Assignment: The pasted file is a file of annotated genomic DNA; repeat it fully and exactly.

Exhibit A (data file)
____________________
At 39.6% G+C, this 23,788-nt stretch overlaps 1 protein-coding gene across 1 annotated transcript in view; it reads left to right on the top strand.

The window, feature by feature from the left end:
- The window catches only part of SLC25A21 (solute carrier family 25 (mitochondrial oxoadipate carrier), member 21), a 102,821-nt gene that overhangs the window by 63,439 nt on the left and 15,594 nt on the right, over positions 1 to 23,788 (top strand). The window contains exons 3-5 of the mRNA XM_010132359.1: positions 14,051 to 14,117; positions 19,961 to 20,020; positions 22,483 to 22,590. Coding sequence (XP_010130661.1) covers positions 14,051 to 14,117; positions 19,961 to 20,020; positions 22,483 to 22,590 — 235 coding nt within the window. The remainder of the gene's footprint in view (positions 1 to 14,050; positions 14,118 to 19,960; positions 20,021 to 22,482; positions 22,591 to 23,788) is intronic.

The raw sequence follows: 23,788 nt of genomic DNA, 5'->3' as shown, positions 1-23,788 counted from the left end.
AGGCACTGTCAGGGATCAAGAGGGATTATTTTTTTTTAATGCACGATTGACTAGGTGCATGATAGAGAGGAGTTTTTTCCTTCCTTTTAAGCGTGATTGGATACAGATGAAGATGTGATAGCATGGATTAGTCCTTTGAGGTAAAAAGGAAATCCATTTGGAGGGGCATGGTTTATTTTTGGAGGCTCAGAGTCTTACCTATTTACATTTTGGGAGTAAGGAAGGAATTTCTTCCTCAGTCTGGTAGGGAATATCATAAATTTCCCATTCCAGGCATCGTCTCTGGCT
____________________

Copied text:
At 39.6% G+C, this 23,788-nt stretch overlaps 1 protein-coding gene across 1 annotated transcript in view; it reads left to right on the top strand.

The window, feature by feature from the left end:
- The window catches only part of SLC25A21 (solute carrier family 25 (mitochondrial oxoadipate carrier), member 21), a 102,821-nt gene that overhangs the window by 63,439 nt on the left and 15,594 nt on the right, over positions 1 to 23,788 (top strand). The window contains exons 3-5 of the mRNA XM_010132359.1: positions 14,051 to 14,117; positions 19,961 to 20,020; positions 22,483 to 22,590. Coding sequence (XP_010130661.1) covers positions 14,051 to 14,117; positions 19,961 to 20,020; positions 22,483 to 22,590 — 235 coding nt within the window. The remainder of the gene's footprint in view (positions 1 to 14,050; positions 14,118 to 19,960; positions 20,021 to 22,482; positions 22,591 to 23,788) is intronic.

The raw sequence follows: 23,788 nt of genomic DNA, 5'->3' as shown, positions 1-23,788 counted from the left end.
AGGCACTGTCAGGGATCAAGAGGGATTATTTTTTTTTAATGCACGATTGACTAGGTGCATGATAGAGAGGAGTTTTTTCCTTCCTTTTAAGCGTGATTGGATACAGATGAAGATGTGATAGCATGGATTAGTCCTTTGAGGTAAAAAGGAAATCCATTTGGAGGGGCATGGTTTATTTTTGGAGGCTCAGAGTCTTACCTATTTACATTTTGGGAGTAAGGAAGGAATTTCTTCCTCAGTCTGGTAGGGAATATCATAAATTTCCCATTCCAGGCATCGTCTCTGGCT